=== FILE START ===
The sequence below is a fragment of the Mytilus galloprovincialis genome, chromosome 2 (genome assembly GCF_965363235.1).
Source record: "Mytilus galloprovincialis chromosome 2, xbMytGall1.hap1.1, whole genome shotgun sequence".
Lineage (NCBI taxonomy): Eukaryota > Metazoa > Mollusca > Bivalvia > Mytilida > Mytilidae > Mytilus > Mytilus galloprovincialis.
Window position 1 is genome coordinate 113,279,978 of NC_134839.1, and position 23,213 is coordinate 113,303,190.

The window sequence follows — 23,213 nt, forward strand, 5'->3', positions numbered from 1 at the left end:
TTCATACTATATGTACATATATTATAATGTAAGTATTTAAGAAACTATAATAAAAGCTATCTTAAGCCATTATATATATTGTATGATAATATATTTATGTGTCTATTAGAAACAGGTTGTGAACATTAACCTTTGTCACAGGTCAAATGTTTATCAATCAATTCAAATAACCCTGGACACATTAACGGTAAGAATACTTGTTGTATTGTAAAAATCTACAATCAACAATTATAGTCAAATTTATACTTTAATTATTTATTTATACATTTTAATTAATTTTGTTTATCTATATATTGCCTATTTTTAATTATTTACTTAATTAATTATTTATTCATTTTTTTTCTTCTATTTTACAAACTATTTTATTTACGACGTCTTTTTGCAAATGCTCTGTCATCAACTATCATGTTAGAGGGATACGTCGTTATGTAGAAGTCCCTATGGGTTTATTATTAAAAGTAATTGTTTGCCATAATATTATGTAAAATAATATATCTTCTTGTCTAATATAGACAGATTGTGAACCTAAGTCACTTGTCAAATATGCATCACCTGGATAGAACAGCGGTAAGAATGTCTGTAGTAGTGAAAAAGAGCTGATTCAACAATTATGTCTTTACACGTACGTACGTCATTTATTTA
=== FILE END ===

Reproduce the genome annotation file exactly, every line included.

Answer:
The sequence below is a fragment of the Mytilus galloprovincialis genome, chromosome 2 (genome assembly GCF_965363235.1).
Source record: "Mytilus galloprovincialis chromosome 2, xbMytGall1.hap1.1, whole genome shotgun sequence".
Lineage (NCBI taxonomy): Eukaryota > Metazoa > Mollusca > Bivalvia > Mytilida > Mytilidae > Mytilus > Mytilus galloprovincialis.
Window position 1 is genome coordinate 113,279,978 of NC_134839.1, and position 23,213 is coordinate 113,303,190.

The window sequence follows — 23,213 nt, forward strand, 5'->3', positions numbered from 1 at the left end:
TTCATACTATATGTACATATATTATAATGTAAGTATTTAAGAAACTATAATAAAAGCTATCTTAAGCCATTATATATATTGTATGATAATATATTTATGTGTCTATTAGAAACAGGTTGTGAACATTAACCTTTGTCACAGGTCAAATGTTTATCAATCAATTCAAATAACCCTGGACACATTAACGGTAAGAATACTTGTTGTATTGTAAAAATCTACAATCAACAATTATAGTCAAATTTATACTTTAATTATTTATTTATACATTTTAATTAATTTTGTTTATCTATATATTGCCTATTTTTAATTATTTACTTAATTAATTATTTATTCATTTTTTTTCTTCTATTTTACAAACTATTTTATTTACGACGTCTTTTTGCAAATGCTCTGTCATCAACTATCATGTTAGAGGGATACGTCGTTATGTAGAAGTCCCTATGGGTTTATTATTAAAAGTAATTGTTTGCCATAATATTATGTAAAATAATATATCTTCTTGTCTAATATAGACAGATTGTGAACCTAAGTCACTTGTCAAATATGCATCACCTGGATAGAACAGCGGTAAGAATGTCTGTAGTAGTGAAAAAGAGCTGATTCAACAATTATGTCTTTACACGTACGTACGTCATTTATTTA